With its eco-fabulous design, star-tender Scott Beattie mixing drinks, and former Odyssey chef Rudy Mihal manning the stoves, Spoonbar, located in the h2hotel in downtown Healdsburg, is destined to become a drinking and dining destination. In fact, it may already have arrived!
One recent Friday evening, the bar was fully committed just minutes after its 5 p.m. opening time. Patrons, comfortably perched at the 16-seat counter or casually leaning against the bar’s wood railing, were elbow-to-elbow, enjoying Sonoma wines on tap, farm-to-table cocktails, and lively conversation.
We were partial to the margaritas, described as a refreshing blend of Tres Agaves Blanco, orange liqueur and lime, and offered by the glass or pitcher ($6.50/$32.50). There’s an even more “pure” (read: potent) version for $9/$45. We suggest they charge $295 and include an overnight stay!
Adjacent to the bar is the 60-seat restaurant, featuring reclaimed wood tables and brightly colored Eames chairs. Like the bar area, it opens onto Healdsburg Avenue, blurring the lines between indoors and out, and evoking the ambiance of a European-style sidewalk café.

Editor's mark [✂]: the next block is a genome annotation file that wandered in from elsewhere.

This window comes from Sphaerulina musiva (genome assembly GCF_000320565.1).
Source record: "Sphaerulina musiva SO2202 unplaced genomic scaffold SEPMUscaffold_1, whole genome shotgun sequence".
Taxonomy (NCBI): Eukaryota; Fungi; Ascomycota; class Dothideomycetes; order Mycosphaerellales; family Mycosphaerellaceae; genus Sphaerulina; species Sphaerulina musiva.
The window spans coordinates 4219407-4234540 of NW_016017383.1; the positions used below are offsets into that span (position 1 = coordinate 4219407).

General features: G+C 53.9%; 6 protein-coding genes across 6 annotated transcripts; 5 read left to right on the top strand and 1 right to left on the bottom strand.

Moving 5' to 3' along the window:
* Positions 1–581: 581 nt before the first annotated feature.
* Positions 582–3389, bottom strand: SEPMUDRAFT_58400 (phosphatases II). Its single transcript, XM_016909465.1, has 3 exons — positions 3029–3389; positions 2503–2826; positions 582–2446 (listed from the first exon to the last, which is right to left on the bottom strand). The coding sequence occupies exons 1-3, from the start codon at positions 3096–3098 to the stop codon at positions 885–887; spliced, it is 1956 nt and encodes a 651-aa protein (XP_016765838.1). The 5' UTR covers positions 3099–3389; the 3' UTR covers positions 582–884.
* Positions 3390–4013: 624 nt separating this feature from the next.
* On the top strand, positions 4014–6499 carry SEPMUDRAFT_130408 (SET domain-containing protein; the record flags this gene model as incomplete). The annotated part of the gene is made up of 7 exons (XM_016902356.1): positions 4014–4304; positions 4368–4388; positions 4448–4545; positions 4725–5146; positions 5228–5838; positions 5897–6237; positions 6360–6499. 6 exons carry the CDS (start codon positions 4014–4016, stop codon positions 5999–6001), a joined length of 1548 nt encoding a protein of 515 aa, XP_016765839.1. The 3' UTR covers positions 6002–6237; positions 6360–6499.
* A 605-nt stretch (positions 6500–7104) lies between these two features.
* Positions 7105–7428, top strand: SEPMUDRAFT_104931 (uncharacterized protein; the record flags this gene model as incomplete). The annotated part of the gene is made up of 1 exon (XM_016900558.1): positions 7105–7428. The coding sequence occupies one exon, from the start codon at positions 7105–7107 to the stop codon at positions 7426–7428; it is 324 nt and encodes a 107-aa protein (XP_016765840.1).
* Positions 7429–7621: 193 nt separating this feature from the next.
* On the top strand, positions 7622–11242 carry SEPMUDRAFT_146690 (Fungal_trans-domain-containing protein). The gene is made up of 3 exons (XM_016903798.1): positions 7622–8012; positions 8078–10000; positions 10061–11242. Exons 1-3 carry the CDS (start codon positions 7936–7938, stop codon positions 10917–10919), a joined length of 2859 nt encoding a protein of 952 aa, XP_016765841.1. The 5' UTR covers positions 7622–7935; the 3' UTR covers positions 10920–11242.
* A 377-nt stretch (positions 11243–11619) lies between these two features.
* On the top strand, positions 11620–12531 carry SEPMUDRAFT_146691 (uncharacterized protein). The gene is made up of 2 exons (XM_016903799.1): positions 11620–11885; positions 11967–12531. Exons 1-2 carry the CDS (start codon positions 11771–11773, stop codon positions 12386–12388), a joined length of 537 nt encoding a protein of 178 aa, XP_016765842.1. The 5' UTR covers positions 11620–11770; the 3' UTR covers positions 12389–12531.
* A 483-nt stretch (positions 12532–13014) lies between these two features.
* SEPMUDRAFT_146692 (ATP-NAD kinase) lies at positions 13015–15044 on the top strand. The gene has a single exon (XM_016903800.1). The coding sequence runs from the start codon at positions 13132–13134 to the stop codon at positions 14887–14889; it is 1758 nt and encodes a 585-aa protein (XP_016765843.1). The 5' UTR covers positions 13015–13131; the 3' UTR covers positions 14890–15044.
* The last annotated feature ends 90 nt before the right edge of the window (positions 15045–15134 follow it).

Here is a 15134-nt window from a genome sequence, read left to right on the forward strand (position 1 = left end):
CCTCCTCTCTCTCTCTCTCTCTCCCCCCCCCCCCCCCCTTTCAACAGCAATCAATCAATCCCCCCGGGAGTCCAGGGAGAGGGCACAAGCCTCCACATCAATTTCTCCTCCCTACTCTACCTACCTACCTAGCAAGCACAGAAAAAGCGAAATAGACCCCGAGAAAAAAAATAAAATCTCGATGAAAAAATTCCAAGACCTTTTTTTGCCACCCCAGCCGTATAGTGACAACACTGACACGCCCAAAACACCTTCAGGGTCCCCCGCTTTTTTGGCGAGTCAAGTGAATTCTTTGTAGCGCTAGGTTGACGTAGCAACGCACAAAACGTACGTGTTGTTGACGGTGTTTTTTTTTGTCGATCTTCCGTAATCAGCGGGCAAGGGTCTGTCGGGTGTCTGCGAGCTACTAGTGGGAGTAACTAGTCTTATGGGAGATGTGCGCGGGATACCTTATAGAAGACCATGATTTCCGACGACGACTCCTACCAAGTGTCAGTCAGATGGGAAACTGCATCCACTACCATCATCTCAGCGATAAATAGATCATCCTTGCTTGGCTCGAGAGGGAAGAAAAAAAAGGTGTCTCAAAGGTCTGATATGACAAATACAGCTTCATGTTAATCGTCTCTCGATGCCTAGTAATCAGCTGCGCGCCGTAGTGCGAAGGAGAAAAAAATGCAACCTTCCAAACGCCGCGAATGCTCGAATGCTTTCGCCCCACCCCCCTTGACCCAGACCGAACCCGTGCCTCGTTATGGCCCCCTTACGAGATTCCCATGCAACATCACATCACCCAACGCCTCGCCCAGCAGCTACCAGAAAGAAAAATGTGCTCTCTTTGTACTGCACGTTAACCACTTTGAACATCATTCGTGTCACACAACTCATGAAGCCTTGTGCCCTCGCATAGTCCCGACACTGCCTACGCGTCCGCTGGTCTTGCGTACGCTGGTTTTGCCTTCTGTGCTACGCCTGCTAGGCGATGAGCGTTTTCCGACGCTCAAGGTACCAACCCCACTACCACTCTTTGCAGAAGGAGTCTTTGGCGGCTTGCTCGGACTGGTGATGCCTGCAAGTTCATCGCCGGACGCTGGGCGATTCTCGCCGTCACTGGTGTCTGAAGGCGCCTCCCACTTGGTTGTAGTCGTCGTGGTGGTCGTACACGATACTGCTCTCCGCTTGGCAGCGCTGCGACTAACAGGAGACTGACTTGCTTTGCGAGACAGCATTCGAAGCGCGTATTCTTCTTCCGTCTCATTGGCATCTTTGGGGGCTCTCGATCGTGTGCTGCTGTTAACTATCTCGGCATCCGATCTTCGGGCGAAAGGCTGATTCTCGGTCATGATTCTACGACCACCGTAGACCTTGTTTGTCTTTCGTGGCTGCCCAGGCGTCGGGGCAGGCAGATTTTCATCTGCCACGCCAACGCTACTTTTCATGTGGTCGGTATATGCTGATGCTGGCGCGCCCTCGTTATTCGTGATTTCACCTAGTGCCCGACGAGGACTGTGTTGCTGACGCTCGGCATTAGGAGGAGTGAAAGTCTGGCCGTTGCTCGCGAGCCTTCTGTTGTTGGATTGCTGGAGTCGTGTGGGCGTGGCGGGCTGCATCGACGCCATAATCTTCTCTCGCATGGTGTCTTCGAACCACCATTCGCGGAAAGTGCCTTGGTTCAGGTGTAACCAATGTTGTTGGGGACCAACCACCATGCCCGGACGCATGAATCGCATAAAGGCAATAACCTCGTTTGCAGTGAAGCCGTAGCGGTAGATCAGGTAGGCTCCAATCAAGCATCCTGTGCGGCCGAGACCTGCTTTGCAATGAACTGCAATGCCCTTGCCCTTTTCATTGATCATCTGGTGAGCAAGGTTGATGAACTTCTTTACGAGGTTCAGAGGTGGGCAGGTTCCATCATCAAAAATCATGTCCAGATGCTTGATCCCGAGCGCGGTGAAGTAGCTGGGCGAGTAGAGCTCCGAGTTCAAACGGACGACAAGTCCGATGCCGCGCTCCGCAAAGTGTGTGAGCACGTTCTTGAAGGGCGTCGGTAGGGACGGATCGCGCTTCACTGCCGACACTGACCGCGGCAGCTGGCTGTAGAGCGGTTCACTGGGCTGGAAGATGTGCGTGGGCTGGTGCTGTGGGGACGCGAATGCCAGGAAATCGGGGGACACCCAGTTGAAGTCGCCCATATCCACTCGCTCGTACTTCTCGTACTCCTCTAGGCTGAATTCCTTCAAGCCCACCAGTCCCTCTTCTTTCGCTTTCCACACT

The restaurant’s modern Mediterranean menu is divided into small bites and appetizers, sticks (or skewers), main plates, and extras.
Of the appetizers, the arancini were our favorite. Something loosely translated as “fried risotto balls” can trend towards dense but these were almost ethereal in nature, imbued with a creamy fontina filling.
The Moorish-style brick chicken over couscous is likely to become a signature main. Crispy and tender, and bursting with bright lemon flavor, it was truly delectable (and substantial enough that we even took home leftovers).
We also loved the Spoonbar burger, a lamb and beef patty topped with a sweet tomato relish and spicy yogurt dressing. Admittedly, when it comes to burgers, we sometimes think bigger is better. While we’d characterize this one as mid-sized, it was so perfectly prepared that it was more than satisfying.
Post-dinner, we took an opportunity to stroll through the beautifully designed hotel, appreciating the architecture and art, including Ned Kahn’s kinetic sculpture Spoonfall, comprised of cascading water and 2,000 hinged espresso spoons, and the inspiration for the restaurant’s name.
Spoonbar serves dinner nightly, with lunch service scheduled to begin August 1.